As much as we love living near Portland, Maine, we have a fondness and much respect for our sister coastal city, 3,197 miles out west. I spent this past Sunday at High Mountain Hall in Camden, doing Nia. Nia is a movement technique that incorporates elements of dance, the martial arts and healing practices. It’s all about experiencing joy. And anyone can do it. Four years ago I trained to become a Nia teacher in Portland, Oregon, where Nia was created. We spent from seven am until seven pm every day for a week in the dance studio with an hour for lunch, when I would go wandering around near SW Yamhill street downtown. The closest place for lunch was Elephants Delicatessen, a cute cafe. There I experienced one of the most delicious flavor sensations of all time: their renowned tomato orange soup. This is really good stuff. So beloved, that a local paper reprinted the recipe, with permission from the deli; and thanks to the internet, I was able to suss it out at a moment’s notice. Amazing. I love the way the acid is balanced by a spot of dairy, like a warm, herbal creamsicle for your belly. Wait, that doesn’t sound right. Just try it. Stir up a little pot of this soup and envision the mystic hush of the Pacific Northwest.
Tomato Orange Soup
From Elephants Delicatessen
- 1 stick unsalted butter
- 1/2 medium yellow onion, diced
- 2 14 oz cans diced tomatoes, including juice
- 1 teaspoon salt
- 1/2 teaspoon black pepper
- 1/2 teaspoon dried thyme
- 1/4 teaspoon baking soda
- 1 cup fresh orange juice (about three big, juicy navals)
- 1/2 cup heavy cream
In a medium sized pot, melt butter and soften onions until translucent. Add tomatoes, herbs and baking soda, and bring to a boil. Reduce heat and cook for fifteen minutes, then blend (I used an immersion stick). Add orange juice and cream, as desired. I did a scant bit less than what was called for. Serve warm.
The other half of today’s lunch comes to us from direct from the post, a recipe that arrived in the mail the old fashioned way. I’m going to rip it out of its little booklet and fold it into my Moleskine recipe notebook. It’s definitely a keeper.
Pressed Ham, Gruyere, and Pear Sandwiches for Two
From Martha Stewart’s Everyday Food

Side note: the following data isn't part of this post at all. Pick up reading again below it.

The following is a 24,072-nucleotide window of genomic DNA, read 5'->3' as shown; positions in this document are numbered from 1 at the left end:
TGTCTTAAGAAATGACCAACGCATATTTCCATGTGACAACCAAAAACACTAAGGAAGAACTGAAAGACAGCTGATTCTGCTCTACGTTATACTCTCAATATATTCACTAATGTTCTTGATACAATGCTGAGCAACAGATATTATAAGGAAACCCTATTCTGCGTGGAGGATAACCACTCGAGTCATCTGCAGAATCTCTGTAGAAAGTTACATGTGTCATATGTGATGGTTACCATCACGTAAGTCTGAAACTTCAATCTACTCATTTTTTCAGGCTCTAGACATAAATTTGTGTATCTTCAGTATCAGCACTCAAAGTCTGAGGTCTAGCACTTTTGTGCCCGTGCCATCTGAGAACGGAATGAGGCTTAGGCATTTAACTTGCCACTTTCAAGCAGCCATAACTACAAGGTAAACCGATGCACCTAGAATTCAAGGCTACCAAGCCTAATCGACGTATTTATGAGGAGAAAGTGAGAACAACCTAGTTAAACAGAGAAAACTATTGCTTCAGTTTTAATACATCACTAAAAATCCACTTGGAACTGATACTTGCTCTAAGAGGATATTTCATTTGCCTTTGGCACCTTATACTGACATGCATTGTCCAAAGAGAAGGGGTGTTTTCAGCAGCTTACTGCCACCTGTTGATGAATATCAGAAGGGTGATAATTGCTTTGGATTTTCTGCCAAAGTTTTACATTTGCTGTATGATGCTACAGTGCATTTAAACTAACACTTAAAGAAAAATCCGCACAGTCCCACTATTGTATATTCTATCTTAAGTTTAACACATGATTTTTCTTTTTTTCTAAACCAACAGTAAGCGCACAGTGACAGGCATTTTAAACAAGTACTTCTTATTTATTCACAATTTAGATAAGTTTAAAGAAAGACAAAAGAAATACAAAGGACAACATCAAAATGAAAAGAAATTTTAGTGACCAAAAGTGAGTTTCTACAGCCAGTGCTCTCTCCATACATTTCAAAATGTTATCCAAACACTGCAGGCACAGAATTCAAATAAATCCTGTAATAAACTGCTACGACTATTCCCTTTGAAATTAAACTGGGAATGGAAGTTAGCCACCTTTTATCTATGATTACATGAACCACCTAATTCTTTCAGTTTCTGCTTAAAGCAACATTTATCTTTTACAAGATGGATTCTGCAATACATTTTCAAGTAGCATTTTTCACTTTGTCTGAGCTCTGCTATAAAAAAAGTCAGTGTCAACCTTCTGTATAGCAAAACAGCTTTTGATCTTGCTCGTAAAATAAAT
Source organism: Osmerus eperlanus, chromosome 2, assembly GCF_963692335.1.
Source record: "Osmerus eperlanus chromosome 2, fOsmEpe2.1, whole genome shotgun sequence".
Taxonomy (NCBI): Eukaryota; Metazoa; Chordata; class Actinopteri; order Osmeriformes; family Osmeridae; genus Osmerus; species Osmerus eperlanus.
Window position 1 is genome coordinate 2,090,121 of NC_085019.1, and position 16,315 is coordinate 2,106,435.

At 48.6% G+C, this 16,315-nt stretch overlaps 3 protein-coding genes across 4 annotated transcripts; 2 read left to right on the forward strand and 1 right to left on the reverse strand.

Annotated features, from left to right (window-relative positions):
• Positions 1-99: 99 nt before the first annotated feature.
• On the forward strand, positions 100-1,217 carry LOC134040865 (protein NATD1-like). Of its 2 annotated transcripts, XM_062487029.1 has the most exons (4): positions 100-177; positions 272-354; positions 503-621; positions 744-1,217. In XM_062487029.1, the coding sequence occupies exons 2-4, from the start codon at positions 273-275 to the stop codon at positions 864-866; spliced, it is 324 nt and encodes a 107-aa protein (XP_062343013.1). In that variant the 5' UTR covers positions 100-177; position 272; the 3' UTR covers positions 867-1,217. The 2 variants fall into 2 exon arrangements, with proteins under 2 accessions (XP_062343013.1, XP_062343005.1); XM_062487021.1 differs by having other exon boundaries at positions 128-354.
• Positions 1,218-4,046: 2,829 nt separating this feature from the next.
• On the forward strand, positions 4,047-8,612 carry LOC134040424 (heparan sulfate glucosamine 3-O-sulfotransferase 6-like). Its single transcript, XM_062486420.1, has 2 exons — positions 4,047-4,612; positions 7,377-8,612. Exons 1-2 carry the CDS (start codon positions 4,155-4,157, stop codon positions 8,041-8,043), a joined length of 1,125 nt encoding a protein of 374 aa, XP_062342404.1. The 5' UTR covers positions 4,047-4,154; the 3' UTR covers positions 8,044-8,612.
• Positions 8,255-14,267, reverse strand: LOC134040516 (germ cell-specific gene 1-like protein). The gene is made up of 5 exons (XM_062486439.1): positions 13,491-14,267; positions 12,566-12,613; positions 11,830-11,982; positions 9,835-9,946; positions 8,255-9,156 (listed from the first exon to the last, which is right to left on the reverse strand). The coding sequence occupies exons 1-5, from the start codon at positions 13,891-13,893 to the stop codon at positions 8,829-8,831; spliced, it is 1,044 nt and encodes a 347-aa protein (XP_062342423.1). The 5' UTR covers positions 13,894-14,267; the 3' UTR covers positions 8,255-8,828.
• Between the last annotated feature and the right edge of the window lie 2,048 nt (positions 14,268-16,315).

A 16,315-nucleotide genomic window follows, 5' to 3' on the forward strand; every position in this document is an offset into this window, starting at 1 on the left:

- 4 slices country bread
- 2 teaspoons Dijon mustard
- 3 ounces Gruyere cheese, thinly sliced or grated
- 2 ounces thinly sliced deli ham
- 1 cup baby arugula, shredded
- 1/2 pear, very thinly sliced (without skin)
- ground pepper
- knob of butter
- splash of olive oil
I applied Dijon mustard to the bread, then stacked half the cheese, ham, arugula, pear, remaining cheese and a few twists of pepper. I melted butter and oil together in a frying pan and used a cast iron skillet to press the sandwich, perhaps three minutes per side, until the cheese is melty and the bread is golden brown.
Soup and a sandwich, the most delectable bedfellows. Each of these have fruit components, are somewhat autumnal, and definitely rich. The problem we unexpectedly encountered was one of balance, we had an overload of deliciousness on our hands. My goal was to elevate the quick-and-dirty, Kraft and Campbell’s, cool weather lunch staple. The result is a little much, a bit excessive, a tad over the top. No one wants that, not really. The lesson demonstrated is that one of the two things must be grounded, basic, simple. Plain tomato soup and a fancy pants grilled cheese, or vice-versa. When one half of your daring duo excels, the other must be mellow, to lend control. It’s your classic My Two Dads scenario. If both dads had their respective heads in the clouds, The Judge certainly would have removed young motherless missy from the dudes’ sweet ass loft immediately, and she would have become a ward of the state. Don’t let that happen to Staci Keanan. Don’t be like me. Keep one foot firmly planted at all times. But do try this combo. Maybe just not all at once.